My title is the "Vice-President of Technology", but that's mostly just to look good on a business card. I've actually been the entirety of my IT Department for most of my nearly fifteen years with the company, handling the jobs for everything from SysAdmin, to Network Admin, to Database Admin, to Help Desk, to Software Engineer (officially, my "main" role). I often get bogged down in little issues to the point where I get to do very little actual programming, but I act as a point of contact between my company and our clients and partners for anything technical (data definitions, file transfers, client portal user management, etc.).

Over the past several years, my company has been downsizing. We were at around 50 employees about five years ago, for the past few years we've been at 10 and, as of today, we're down to 8 after an employee who had been with the company longer than I have was let go for lack of work for her to do. Additionally, the company's owner and president made a decision to hire an MSP (Managed Service Provider) to handle much of the "basic" IT load that I've been responsible for managing - and, to be honest/fair, haven't always been the best at keeping up with due to all of the various responsibilities and tasks that tend to come up with little to no warning. As a part of the onboarding with this MSP, they requested admin access to pretty much all of our systems, which I've gladly provided. I've been told that the primary goal is to take those things off my plate so that I can focus on the programming tasks that have been put on hold so many times.

Additionally, the company's business model has shifted considerably from when I started. So much so that I'm not sure that they still need a full-time programmer. I'm sure that they could purchase "canned" software packages that handle some of the applications I've built over the years. They could have someone come in and do a one-time data migration to whatever retail system they chose and not have my (relatively meager for my position) salary as an ongoing expense.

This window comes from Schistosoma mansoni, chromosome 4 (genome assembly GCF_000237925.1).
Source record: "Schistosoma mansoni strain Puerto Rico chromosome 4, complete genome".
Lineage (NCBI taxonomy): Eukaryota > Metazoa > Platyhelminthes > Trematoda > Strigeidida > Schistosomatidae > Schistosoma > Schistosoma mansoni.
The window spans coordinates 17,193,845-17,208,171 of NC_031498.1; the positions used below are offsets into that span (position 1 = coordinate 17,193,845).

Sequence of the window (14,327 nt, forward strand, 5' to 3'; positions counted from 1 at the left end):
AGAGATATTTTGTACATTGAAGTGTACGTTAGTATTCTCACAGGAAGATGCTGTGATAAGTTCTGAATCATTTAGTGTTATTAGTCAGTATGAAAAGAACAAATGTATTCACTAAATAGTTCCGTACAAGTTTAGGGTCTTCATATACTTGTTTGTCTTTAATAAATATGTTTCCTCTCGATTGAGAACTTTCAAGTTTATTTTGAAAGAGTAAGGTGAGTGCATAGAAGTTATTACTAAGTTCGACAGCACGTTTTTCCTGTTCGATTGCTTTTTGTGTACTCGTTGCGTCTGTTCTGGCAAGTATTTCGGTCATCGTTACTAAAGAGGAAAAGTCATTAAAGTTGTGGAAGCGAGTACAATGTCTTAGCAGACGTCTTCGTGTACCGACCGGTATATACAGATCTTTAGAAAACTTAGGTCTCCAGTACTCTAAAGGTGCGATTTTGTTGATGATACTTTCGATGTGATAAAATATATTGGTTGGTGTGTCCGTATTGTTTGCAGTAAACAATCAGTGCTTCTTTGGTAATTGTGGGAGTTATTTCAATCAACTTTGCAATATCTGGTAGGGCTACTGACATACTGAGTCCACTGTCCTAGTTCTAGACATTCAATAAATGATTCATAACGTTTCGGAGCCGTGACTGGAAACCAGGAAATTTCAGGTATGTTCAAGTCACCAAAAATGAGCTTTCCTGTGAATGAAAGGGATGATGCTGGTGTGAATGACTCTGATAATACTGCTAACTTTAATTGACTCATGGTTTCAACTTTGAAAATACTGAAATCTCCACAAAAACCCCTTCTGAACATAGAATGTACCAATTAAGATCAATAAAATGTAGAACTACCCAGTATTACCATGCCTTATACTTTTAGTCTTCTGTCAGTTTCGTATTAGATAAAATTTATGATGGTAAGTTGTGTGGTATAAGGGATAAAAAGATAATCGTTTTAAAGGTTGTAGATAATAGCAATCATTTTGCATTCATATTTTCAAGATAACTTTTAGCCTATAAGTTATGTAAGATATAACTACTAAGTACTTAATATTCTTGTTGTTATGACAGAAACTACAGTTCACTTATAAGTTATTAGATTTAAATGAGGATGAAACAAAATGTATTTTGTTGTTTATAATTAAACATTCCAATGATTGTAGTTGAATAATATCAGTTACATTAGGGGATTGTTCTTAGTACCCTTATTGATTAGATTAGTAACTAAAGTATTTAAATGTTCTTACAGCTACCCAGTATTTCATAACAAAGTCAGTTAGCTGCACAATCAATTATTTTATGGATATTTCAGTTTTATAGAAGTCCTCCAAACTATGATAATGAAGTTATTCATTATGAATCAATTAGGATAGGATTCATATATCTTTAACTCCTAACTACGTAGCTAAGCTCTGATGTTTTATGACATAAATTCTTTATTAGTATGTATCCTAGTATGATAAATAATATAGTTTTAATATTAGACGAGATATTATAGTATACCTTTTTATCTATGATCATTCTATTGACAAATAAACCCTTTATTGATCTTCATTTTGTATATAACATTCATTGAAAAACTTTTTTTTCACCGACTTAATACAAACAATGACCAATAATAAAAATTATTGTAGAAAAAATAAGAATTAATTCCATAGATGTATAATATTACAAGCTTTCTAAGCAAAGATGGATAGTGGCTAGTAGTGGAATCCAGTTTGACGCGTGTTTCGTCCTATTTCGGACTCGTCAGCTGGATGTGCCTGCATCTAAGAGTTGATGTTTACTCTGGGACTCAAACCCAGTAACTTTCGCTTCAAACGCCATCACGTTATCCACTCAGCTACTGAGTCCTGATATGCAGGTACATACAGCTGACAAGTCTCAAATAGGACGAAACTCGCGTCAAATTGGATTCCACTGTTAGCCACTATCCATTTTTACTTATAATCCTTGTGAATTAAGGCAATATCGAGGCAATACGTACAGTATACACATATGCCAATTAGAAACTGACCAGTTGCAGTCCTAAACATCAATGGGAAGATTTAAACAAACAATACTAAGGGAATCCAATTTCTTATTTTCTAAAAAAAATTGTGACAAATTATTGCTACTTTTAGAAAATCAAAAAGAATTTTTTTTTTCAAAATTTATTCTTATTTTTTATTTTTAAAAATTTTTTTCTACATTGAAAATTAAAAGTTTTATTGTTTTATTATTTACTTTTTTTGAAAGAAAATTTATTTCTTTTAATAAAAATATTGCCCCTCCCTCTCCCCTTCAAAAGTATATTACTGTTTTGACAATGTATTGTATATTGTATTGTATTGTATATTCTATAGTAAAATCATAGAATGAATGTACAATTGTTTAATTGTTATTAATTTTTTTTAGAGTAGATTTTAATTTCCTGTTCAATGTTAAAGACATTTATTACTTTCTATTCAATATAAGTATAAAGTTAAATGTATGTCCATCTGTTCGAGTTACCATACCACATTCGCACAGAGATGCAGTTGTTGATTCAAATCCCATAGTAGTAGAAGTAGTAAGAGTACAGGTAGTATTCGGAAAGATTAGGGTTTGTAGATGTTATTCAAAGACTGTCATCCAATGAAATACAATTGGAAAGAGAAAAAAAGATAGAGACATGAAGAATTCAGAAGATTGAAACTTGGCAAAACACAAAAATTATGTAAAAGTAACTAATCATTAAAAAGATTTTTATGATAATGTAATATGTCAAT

All of this to ask the question: Should I ask my boss if they intend to continue my employment or if they are planning to phase me out? I honestly love working here for a number of reasons, and I've often said over the years that it's my intention to work for them until I'm ready to retire one day. However, I also fully understand that this is business. The owner and president have to make whatever decisions are best to keep the business operational, even if that means letting people go.

I don't want to be confrontational by asking such a direct question, but I also don't want to be blindsided by a "pink slip" (notification of termination) and have to scramble to find other employment to support my family. We've always had a very good working relationship - just the right blend of friendly and professional - so I don't want to jeopardize that either. At this point, I don't have any intention of leaving, but I am thinking of polishing up my resume, just in case.


Thank you all for the input. I'm not sure why this question is attracting down-votes, but I appreciate the answers and comments.

One point of clarification: The initial reduction in employees (from 50 down to 10) was due to the company outsourcing most of our data entry staff to a 3rd-party company. As I mentioned, the business model has changed over the years and what used to be our "primary" products have given way to products that don't require as much manual input and intervention. In the past, quite a bit of the data we use for day-to-day operations had to be entered and validated by one of our employees, but that's no longer the case. Most of the data points we use now are less detailed and can be handled by more automated processes and routines. That automation is a significant part of my position, which is why, I think, I've felt "comfortable" in my position and job security up till now.

  • 3
    I'd start looking for another job regardless Nov 19, 2022 at 4:40
  • @JoeStrazzere - I have to say I want to believe I'd get an honest answer due to the working relationship I have with the higher-ups, but that's probably a good question. I really don't want to leave the company. Even though I could probably be making a better salary elsewhere, the "benefits" - extremely flexible working hours, ability to take off for family "issues" with little notice, relaxed and friendly/fun working environment, etc - make this pretty much what I'd consider my "ideal" job. Nov 19, 2022 at 17:05